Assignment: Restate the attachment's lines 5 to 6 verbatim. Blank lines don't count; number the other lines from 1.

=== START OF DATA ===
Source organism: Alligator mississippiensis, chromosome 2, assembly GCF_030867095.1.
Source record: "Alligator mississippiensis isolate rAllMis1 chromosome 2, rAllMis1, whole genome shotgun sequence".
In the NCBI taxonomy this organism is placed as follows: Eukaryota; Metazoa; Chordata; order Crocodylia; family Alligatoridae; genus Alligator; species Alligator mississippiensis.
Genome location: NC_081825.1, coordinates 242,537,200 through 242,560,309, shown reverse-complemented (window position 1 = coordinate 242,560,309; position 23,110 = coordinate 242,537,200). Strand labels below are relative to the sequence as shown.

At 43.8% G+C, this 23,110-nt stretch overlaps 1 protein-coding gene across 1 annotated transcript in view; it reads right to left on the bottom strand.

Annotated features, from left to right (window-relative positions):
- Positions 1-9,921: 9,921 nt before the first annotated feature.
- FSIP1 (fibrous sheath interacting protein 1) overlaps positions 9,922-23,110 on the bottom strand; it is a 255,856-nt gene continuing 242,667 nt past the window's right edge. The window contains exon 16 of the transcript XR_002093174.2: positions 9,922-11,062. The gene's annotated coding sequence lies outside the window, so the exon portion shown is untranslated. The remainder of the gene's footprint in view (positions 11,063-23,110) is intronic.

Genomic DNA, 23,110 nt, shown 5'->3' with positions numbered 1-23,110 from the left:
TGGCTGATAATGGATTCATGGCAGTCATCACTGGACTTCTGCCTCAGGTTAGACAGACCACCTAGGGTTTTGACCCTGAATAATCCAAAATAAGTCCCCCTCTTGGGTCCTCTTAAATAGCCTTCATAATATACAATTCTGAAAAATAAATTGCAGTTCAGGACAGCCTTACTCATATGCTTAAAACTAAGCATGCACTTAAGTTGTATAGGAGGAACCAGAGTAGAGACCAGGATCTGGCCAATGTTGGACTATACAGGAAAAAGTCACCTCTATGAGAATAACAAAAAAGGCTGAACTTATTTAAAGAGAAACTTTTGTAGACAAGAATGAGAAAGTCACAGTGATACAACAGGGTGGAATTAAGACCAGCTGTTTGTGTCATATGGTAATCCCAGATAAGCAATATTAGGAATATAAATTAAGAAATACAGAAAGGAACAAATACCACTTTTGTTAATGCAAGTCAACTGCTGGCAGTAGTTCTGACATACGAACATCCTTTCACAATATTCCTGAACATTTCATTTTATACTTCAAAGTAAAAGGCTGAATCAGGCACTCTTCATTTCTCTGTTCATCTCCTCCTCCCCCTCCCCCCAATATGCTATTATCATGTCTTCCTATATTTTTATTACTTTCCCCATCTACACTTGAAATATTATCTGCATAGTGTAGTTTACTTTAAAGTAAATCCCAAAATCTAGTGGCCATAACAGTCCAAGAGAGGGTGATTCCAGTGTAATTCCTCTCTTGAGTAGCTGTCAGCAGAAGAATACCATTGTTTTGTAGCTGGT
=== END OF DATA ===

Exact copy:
At 43.8% G+C, this 23,110-nt stretch overlaps 1 protein-coding gene across 1 annotated transcript in view; it reads right to left on the bottom strand.

Annotated features, from left to right (window-relative positions):